The Betrayal Pinter Film Review

The sly tale of a seven-year extramarital affair involving an art gallery owner and her best friend’s husband plays like a thriller in reverse chronology. Lloyd’s classy production features a superb trio led by Tom Hiddleston and James Cox.

Those famous Pinter pauses brim with subtext as the upper-class cast indulge in their petty grievances. The tidal wave of emotions is played out with tremendous economy.

Robert (Tom Hiddleston)

Tom Hiddleston has been a busy boy since his first appearance on the screen in Joanna Hogg’s 2007 drama Unrelated. He’s starred in a wide range of independent films, working with auteur directors like Jim Jarmusch on The Deep Blue Sea and Guillermo del Toro on Crimson Peak. He’s also worked on the big screen, with starring turns in Steven Spielberg’s War Horse and James Bond film Skyfall.

Pinter explored adultery with a remarkable blend of precision and subtlety in Betrayal, originally staged in 1978 at London’s National Theatre. The play recounts the secret affair between married couple Emma and Jerry, as well as their cuckolded friend Robert. The plot is told in reverse chronological order, with characters lying almost constantly to each other and even themselves.

The key to the play’s success is that all the betrayals are rooted in love. Blythe Danner and Raul Julia both won Tonys for their performances as Emma and Jerry, and the play was adapted for the screen in 1983, directed by David Jones and starring Daniel Craig as Robert, Rachel Weisz as Emma, and Ben Kingsley as Jerry. Hiddleston, who co-starred with Ashton on the Broadway revival of Betrayal, continues to work regularly in film and TV. He’s next set to star in Darren Aronofsky’s psychological thriller Mother and the forthcoming fantasy adaptation of The Awakening.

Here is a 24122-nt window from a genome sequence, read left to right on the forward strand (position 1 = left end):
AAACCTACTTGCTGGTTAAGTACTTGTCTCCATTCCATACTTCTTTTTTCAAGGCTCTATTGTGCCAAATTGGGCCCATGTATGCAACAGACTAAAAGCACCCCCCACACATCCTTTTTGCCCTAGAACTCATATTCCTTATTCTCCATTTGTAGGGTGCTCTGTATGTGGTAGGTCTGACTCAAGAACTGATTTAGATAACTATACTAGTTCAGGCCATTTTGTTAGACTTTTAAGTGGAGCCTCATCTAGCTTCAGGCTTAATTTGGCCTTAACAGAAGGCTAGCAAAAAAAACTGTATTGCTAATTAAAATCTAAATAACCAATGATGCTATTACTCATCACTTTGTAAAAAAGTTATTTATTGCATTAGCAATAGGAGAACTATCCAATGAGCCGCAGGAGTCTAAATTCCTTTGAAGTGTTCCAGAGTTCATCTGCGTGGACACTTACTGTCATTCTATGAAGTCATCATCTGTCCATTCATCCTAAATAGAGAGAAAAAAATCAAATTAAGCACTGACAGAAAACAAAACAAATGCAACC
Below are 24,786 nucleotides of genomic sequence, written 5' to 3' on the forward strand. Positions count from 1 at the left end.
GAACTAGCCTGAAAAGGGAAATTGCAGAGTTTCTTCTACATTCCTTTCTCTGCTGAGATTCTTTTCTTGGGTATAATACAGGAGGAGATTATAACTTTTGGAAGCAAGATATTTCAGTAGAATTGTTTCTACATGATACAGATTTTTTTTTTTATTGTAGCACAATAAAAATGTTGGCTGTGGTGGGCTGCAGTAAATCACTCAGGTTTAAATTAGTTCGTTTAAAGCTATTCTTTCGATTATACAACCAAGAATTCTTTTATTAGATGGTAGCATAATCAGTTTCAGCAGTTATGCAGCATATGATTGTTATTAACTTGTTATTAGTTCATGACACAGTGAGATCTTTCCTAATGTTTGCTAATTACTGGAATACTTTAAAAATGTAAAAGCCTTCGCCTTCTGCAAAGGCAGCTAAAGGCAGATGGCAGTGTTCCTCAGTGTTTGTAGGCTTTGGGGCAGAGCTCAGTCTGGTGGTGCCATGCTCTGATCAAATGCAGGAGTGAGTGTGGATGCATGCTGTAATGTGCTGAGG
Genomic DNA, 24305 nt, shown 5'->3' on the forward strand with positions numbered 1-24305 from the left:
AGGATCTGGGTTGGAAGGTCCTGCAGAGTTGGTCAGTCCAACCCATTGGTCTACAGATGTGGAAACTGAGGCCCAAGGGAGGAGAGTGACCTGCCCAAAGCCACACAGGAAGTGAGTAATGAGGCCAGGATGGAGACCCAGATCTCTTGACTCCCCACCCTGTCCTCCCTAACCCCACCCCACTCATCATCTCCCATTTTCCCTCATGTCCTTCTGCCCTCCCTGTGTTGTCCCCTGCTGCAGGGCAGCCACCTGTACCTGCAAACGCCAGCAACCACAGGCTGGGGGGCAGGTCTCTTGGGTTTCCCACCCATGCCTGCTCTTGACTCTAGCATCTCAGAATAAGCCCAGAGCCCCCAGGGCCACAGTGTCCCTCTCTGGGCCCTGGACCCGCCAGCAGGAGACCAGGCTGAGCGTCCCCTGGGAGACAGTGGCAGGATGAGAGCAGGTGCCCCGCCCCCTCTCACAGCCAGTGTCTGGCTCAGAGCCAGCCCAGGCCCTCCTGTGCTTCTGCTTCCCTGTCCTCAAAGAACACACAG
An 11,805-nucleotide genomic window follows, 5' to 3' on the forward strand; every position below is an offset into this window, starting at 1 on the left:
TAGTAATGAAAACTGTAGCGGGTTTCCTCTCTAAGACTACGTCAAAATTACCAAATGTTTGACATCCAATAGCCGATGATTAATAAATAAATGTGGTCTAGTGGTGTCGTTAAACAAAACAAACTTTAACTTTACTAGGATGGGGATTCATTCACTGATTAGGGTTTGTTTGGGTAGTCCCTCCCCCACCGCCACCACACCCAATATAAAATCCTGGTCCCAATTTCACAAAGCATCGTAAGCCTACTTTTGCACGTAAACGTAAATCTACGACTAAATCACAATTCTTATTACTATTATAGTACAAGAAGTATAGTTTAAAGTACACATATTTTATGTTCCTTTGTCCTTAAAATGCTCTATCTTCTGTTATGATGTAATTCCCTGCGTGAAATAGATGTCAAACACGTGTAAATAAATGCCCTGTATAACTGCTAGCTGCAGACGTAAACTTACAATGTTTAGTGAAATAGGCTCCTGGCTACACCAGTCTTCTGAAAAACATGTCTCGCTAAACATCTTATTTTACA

Emma (Emma Ashton)

Zawedde Emma Ashton is a British actress, playwright and narrator. She has performed in theaters such as the Anna Scher Theatre School, London, England, and the Royal Court. She has also appeared in television shows like Game-On, In Deep, NCS Manhunt, The Bill, Casualty, Coming Up, and Case Histories. She also took part in the musical The Maids and was a narrator for the movie Velvet Buzzsaw.

During his career, she has done over thirty films and a few TV series. She has collaborated with various theatre companies including the Bush Theatre, Clean Break, and The Royal Court. She has also participated in several theater festivals such as the Edinburgh Fringe Festival and the Royal Court’s International Monologues Competition.

In Jamie Lloyd’s eye-popping revival of Harold Pinter’s lean, incisive three-hander Betrayal (which opened September 5 on Broadway), Tom Hiddleston reveals the many facets of his character Robert. He’s capable of great warmth, a dangerous growl, and can shed a vulnerable tear. But he’s also craggily commanding, his presence suggesting that no one who gets caught up in his orbit ever escapes unscathed. He and Ashton, making their Broadway debuts, are matched by Charlie Cox, who plays Jerry, Robert’s longtime friend and best man. Told backward in chronology, the play ruminates on the highs and lows of their tumultuous seven-year relationship.

Jerry (James Cox)

No affair is ever an island built for two. At the least, there’s a third person – the betrayed, usually – and that’s precisely what director Jamie Lloyd focuses on in his savvy Broadway revival of Harold Pinter’s 1978 play, transferring from last spring’s hot-ticket London engagement. This unembellished production – which boasts sharp performances by Tom Hiddleston (Loki in the Marvel franchise), Charlie Cox (Daredevil) and Zawe Ashton (Velvet Buzzsaw) – strips Pinter’s language down to its essence, letting his pauses pulse with unspoken emotion and hidden meaning.

Using reverse chronology, Betrayal follows the significant moments of art gallery owner Emma’s seven-year extramarital relationship with literary agent Jerry. Each sequence reveals new details about their affair as well as the impact of each on their respective marriages. The edgy verbal thrills of the piece are matched by a deep vein of melancholy marbled through all of the drama’s scenes.

While the men ruminate on the highs and lows of their affair, it’s clear that Emma is driving these lives. But it’s also apparent that her own deep hungers are obscured by an ethereal aura that Pinter infuses her with. Lloyd accentuates this, making her seem less visceral and thus less sympathetic. That’s a shame because Ashton is a terrific actress.

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